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Top 10 Non-Work Uses for Office Computers

  • 80% of respondents play online games during work hours

  • 1 out of 20 American men admit to accessing explicit content on work computers

  • 28% of workers download and install software on work devices for personal use

As the line between our home and work lives becomes increasingly blurred, employees using their work computers for personal use have landed in the spotlight.

Despite some employers installing surveillance software like keyloggers and screenshot tools to track employee productivity, many employees are using their office desktop or work-issued laptop or mobile for non-work purposes – including viewing explicit material.

In fact, only 30% of employees claim they never use work devices for personal use.

Not only does this raise ethical questions and expose employees to disciplinary action, but with the threat of cyberattacks it can also expose personal financial information, health records, private emails, social media content, personal photos, and internet habits to cybercriminals.

We’ve compiled a list of the top 10 non-work uses for office computers. The results range from relatively harmless to absolutely shocking.

How we conducted this study

We looked at independent research as well as Google Trends data to assess the top 10 non-work uses for office computers.

Keep in mind that survey participants often will downplay or under-report activities that might be embarrassing or unethical, so the true numbers for all of these activities are likely higher.

1. Sending and receiving personal emails

According to survey data, 53% of workers log in to their personal email accounts from work-issued devices to read and send messages that are unrelated to their job.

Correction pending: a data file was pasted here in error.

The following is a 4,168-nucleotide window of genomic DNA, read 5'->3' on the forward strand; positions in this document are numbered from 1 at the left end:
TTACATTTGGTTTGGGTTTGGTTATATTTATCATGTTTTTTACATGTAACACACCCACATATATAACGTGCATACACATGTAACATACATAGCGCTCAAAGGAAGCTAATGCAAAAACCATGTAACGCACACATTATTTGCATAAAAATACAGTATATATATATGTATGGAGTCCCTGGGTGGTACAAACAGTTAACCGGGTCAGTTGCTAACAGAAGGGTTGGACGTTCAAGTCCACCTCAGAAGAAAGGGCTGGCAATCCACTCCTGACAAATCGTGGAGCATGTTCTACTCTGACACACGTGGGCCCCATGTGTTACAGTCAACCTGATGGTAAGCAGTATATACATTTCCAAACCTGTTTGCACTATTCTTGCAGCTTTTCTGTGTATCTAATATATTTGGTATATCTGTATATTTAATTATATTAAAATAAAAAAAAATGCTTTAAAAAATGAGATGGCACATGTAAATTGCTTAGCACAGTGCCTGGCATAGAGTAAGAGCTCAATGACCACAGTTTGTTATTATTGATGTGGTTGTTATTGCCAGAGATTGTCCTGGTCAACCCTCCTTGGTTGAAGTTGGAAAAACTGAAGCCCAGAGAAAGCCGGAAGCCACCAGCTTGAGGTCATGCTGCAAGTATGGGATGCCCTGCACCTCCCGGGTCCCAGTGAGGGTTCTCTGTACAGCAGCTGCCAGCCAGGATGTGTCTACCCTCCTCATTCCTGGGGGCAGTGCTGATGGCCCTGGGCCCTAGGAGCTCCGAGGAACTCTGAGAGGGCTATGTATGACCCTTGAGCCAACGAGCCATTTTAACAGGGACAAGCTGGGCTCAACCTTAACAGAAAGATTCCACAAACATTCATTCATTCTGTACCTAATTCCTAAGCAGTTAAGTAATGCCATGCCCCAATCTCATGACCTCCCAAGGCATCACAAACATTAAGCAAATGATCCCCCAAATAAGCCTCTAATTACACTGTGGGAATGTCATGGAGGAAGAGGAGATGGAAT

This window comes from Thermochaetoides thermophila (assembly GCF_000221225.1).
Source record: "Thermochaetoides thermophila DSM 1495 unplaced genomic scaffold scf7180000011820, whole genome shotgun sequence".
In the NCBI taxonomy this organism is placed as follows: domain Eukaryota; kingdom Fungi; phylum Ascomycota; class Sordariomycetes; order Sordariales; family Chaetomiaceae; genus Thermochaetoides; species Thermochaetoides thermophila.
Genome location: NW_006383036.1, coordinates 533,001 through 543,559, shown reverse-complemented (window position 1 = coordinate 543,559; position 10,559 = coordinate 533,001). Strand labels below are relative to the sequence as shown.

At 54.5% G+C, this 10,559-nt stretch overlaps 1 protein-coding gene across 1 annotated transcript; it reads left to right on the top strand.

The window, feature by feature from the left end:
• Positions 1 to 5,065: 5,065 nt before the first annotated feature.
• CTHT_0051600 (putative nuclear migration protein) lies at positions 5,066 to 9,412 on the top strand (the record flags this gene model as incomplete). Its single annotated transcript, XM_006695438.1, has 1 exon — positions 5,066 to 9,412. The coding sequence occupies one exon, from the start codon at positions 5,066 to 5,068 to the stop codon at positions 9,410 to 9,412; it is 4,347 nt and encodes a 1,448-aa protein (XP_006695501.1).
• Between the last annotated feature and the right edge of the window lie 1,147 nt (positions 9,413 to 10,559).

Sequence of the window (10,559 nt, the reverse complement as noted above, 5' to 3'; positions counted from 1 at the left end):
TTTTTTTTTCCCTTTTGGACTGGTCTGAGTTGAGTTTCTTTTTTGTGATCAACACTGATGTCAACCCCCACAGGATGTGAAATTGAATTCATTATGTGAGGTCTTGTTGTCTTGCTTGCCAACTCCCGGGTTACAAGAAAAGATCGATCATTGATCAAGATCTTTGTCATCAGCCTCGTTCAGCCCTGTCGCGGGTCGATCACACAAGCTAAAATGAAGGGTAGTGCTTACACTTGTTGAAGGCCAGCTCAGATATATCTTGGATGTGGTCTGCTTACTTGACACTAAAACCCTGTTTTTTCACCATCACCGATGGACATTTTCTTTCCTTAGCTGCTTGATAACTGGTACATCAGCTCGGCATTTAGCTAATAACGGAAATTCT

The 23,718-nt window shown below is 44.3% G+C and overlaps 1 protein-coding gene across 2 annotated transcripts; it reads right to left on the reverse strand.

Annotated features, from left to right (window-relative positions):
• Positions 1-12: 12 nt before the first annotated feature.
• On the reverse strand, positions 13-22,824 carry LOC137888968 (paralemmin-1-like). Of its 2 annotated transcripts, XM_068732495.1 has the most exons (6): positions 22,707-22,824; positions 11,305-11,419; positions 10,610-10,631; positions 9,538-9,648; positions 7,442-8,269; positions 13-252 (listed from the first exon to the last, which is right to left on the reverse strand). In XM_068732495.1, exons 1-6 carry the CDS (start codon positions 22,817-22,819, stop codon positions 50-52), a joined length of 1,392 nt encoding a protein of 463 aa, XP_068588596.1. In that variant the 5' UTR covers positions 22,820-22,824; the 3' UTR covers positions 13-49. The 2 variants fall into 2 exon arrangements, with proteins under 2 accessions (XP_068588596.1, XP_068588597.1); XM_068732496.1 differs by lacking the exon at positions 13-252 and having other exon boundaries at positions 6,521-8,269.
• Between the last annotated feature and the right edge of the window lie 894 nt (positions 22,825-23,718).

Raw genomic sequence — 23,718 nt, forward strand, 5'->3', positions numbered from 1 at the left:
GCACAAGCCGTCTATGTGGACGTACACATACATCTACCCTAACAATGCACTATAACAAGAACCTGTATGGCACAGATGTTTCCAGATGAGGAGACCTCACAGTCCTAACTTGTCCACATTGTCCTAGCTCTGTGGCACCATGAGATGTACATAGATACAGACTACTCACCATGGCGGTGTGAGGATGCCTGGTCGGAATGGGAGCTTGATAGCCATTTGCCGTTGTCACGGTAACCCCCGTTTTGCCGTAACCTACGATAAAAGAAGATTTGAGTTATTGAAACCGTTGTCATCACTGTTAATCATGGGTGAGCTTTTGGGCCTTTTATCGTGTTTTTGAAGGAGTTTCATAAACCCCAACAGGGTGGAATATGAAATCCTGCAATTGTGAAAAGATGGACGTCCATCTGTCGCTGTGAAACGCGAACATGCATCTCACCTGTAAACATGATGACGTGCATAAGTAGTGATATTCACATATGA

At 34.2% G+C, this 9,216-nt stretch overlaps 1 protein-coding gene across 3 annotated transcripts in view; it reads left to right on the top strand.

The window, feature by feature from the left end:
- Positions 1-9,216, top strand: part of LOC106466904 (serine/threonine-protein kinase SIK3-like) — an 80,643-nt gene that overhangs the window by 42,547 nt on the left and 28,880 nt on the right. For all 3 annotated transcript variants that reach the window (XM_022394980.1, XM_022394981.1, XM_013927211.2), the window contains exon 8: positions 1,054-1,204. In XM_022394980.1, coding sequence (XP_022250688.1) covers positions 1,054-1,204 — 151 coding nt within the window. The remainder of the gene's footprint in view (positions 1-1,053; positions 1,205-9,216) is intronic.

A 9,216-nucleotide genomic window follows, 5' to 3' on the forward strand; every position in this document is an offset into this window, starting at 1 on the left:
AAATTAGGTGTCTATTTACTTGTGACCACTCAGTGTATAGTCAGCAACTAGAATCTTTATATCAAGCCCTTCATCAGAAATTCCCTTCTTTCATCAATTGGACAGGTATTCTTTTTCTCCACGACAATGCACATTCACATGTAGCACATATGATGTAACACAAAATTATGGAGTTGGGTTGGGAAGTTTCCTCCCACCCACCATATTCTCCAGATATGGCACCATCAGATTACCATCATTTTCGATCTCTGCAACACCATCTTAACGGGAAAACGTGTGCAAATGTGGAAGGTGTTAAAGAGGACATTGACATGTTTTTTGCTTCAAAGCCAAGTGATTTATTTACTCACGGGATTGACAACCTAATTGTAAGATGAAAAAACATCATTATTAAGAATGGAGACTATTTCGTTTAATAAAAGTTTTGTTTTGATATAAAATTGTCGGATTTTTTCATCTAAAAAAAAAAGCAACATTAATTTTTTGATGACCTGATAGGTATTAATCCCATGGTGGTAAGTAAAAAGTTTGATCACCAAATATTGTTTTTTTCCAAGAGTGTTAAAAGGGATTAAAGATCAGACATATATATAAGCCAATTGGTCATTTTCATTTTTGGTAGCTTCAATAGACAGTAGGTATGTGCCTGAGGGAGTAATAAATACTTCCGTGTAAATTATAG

2. Reading news articles

Survey results show 52% of employees read news articles that are unrelated to their jobs on company-issued devices.

3. Shopping online

A surprising 38% of employees use their work devices to shop online, entering sensitive information like their home address and personal banking details onto shared office networks.

In fact, Google Trends shows searches for the term “Amazon” peak between 11:30am and 6:30pm Eastern Time (8:30am to 3:30 Pacific) on a weekday.

4. Playing online games

A surprising 33% of respondents to a survey of 1,000 workers admitted to playing video games on a work PC, while 80% of workers reported playing any video game while on the clock. Here’s a breakdown of when the gaming took place:

The most popular game to play on a work PC is Solitaire, with 17% of workers saying they play the classic card game.

Shockingly, nearly 10% of managers admit to playing an online game during an in-person meeting.

5. Streaming music

Research shows 25% of employees stream music from their work computers. This is compared to 42% of workers who listen to some kind of music throughout their workday, whether from a work-issued or personal device.

6. Streaming videos

Narrowly behind streaming music, 24% of workers admitted to streaming videos or movies from a work computer.

7. Accessing personal social media accounts

One in four of workers admit to logging into personal social media accounts on work devices. This percentage increases to 80% if you include workers who use personal devices to access these accounts.

8. Downloading software

28% of workers download and install software on work devices for personal use. This includes games and apps, as well as other unsanctioned software. This dangerous practice exposes office networks to viruses, malware, and other cyber threats.

9. Using a WiFi hotspot

Nearly 7% of workers use a work device to create a WiFi hotspot. So, they’re using company data and bandwidth to do non-work related activities on a personal device.

10. Viewing pornography

Amazingly, 5% of American men admit that they have used their work computer to look at porn. This percentage skyrockets to 20% when you include employees who used personal devices to view explicit content from any device while on the clock.


About 247 Solitaire: 247 Solitaire is a leader in the online gaming industry, dedicated to providing educational and unbiased research on non-work computer usage in the workplace.



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